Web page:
Then there is the simple but grim fact that the bad is more powerful than the good. I mean by this that difficult, aggressive, dull activists drive away creative people quickly and permanently (bright people have lots of alternative ways of spending their time), yet it can take huge amounts of time and energy for a dynamic group to deal with someone who wants only to moan or disrupt. I call this powerful and depressing truth ‘the tragedy of the organisational commons’. Of course, the internet too is full of anti-social people but there it is much, much easier to ignore them.
The problem – I went on (and on) – is that we assume individual and collective empowerment go together when often they don’t. The television and the car have both provided people with huge opportunities and freedoms but their effect on civic life has probably been less benign. There may have been growth recently of people going to concerts, art galleries and lectures but this is ‘being alone in a crowd’. It is completely different to the hard labour and politics of working in groups, making decisions, dealing with differences.
As the internet makes it easier for people to get what they want from each other and the state, they may find there is even less reason to waste their time in the messy business of collective action.
The clever chap from the Conservative Party thought I was being far too gloomy. ‘The internet doesn’t just empower, it changes social norms’ he said. Look at internet dating. The technology is so clever and subtle that people have got over their hang-ups and are more than willing to admit they use the internet to find the perfect mate.
At which point I remembered something I have often heard from Tories: the main reason young people join the Conservative Association in affluent towns and suburbs is to find a future spouse.
So perhaps the rise of internet dating and the continued decline in Tory party membership (despite its greater success at the polls) are linked. By giving them the ability to find exactly the right person, dating sites enable the young and single to dispense with the clumsy sociability of the Conservative Association spring ball.
I was gratified that the most distinguished attendee at the seminar, Stephen Dorrell, concurred. The problem, he said, is that as the state becomes in many ways more powerful (partly as a result of the network effects of digital information), and as more people adopt a purely individualistic and transactional approach to meeting their needs, the collective institutions needed to hold decision makers to account atrophy.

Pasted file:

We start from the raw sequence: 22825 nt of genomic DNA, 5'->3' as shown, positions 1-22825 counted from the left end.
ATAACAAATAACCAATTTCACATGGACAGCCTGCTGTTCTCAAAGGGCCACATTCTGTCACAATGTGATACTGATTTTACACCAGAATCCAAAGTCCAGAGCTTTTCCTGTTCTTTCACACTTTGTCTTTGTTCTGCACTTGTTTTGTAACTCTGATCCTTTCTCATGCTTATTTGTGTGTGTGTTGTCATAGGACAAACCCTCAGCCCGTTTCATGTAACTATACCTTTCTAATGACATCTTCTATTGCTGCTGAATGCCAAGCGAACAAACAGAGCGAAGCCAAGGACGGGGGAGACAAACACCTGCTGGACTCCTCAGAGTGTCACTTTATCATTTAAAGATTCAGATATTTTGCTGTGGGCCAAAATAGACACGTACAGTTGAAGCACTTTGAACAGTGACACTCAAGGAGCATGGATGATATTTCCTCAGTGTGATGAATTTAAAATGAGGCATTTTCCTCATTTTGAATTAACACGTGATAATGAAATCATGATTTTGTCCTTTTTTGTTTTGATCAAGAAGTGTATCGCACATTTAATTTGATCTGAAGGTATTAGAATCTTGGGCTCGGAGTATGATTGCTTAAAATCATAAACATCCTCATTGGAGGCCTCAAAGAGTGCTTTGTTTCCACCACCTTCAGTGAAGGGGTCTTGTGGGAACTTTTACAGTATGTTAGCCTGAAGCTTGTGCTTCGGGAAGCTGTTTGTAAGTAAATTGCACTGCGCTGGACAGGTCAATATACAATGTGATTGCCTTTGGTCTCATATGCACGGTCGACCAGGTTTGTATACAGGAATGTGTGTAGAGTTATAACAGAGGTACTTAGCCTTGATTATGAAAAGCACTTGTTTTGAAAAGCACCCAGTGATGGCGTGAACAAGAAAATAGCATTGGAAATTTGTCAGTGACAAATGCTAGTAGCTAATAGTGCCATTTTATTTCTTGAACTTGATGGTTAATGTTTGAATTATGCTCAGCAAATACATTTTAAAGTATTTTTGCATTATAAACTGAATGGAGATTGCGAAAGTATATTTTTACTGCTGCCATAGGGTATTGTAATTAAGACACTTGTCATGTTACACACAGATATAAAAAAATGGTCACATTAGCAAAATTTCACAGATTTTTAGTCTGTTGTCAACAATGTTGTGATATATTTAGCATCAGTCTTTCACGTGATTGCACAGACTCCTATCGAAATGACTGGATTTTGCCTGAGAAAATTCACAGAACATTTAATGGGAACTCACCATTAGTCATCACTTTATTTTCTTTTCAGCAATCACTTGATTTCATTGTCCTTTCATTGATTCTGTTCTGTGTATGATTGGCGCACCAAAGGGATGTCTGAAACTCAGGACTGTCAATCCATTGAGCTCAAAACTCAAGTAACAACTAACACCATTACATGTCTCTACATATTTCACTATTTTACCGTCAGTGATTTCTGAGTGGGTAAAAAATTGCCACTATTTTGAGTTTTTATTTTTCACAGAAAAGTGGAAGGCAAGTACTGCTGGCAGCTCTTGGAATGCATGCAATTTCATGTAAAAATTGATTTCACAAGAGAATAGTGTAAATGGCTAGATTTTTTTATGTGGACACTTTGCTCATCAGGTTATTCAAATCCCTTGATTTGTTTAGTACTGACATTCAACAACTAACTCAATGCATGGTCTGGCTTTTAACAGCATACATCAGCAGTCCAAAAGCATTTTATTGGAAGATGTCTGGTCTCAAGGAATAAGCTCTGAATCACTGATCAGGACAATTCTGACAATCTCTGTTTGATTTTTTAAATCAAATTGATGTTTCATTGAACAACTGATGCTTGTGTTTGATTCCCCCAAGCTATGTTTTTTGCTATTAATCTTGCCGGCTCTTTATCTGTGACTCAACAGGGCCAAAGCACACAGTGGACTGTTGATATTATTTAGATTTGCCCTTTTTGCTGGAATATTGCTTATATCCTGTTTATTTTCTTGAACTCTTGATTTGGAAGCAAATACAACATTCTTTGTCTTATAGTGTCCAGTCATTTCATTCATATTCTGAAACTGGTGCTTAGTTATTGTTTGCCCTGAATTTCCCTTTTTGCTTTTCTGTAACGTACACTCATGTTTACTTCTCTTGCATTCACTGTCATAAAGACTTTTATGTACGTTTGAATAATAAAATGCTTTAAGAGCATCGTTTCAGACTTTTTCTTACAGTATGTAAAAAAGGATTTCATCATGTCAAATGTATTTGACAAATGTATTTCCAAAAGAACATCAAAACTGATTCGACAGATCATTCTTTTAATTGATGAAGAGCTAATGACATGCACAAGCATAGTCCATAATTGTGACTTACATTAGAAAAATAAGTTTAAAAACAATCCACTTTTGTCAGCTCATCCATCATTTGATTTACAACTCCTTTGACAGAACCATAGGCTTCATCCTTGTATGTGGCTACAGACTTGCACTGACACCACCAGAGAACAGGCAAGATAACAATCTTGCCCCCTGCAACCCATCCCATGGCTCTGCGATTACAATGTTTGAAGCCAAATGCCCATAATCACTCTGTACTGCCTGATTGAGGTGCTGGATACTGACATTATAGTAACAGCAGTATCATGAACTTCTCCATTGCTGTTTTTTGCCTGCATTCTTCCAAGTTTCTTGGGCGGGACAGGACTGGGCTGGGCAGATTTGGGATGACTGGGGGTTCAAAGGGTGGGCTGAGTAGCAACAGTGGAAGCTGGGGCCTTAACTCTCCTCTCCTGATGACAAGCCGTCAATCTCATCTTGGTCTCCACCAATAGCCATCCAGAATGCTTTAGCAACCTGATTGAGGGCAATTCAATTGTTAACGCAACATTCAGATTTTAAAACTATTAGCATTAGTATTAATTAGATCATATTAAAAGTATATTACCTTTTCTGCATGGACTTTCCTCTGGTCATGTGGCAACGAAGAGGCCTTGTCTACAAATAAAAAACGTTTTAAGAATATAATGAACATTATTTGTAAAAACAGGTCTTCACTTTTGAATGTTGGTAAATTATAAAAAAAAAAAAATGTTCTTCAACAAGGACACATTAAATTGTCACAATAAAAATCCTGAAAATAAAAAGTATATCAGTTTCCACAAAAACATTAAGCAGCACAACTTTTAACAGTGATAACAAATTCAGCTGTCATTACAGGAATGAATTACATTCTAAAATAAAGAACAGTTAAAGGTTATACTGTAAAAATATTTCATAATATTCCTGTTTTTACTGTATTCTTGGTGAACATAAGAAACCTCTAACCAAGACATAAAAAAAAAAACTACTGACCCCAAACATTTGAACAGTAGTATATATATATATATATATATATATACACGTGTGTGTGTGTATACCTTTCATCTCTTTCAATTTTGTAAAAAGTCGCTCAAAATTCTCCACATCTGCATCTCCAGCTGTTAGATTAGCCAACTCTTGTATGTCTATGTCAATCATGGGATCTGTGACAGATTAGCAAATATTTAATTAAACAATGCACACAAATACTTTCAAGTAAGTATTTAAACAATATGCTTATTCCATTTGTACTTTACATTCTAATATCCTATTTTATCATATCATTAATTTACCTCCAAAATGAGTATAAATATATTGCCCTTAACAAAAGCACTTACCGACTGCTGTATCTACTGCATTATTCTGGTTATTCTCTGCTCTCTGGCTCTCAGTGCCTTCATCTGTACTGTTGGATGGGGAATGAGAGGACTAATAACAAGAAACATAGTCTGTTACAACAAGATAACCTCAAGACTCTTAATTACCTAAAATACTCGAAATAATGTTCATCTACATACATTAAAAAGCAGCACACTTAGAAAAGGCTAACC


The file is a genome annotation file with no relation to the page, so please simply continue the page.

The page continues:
Suddenly, the brave new world of the PBA was looking a little bit less bright and shiny.
Lots of travelling recently – I am writing this on a train from Chester to Bangor (and what a great train journey it is too) on my way to do some interviews for a couple of Radio 4 programmes I am presenting. Friday saw me near Stafford at an AwayDay for the 2020 Public Services Trust.
One of the sessions at the AwayDay involved my group examining the proposition that the state should move from the goal of social security to one of social productivity. The notion of social productivity is based on the idea that there’s a lot of good ‘stuff’ outside the state which is vital to the functioning of a fair and decent society: self-reliance, caring and volunteering, for example. Public services should aim to recognise, nurture and grow this ‘stuff’. The more services do this, the more productive they are.
Our conversation led us to see the key sets of issues around this proposition. Firstly, if the state is seeking to tap into and shape people’s own efforts, there is a need for strong legitimacy. Secondly, however commendable the principles might be, how practicable is the idea that the state can enhance pro-sociability? Thirdly, if services are the outcome of the combined efforts of the state, individuals and communities, how does accountability work?
From this sprang a surprising conclusion: if service outcomes flow from explicit collaboration between public servants and citizens, then those outcomes must be both negotiated and contingent upon that negotiation.
Among public service planners and commentators, there has been a common call in recent years for outcome based performance management. But, if outcomes are merged from collaboration between service providers and people in specific and varying circumstances, then they shouldn’t be centrally specified.
Instead, the state should focus its energies on the core functioning of public services. Whether school children achieve good exam results, neighbourhoods are safe, or towns become healthier should be seen as a function of the objectives jointly agreed between the state and citizens and the ability of both sides to deliver on their commitments. Rather than services promising to meet outcomes which are not, in the end, in their hands (in which case they may resort to ‘fixing’ the outcomes to meet the targets) they should ensure they are guaranteeing specified levels of functioning, levels which make them a credible and respected partner, with which the public can deal.
This is not a conclusion I expected to reach and I haven’t thought through the implications in full. Perhaps some of my readers can help?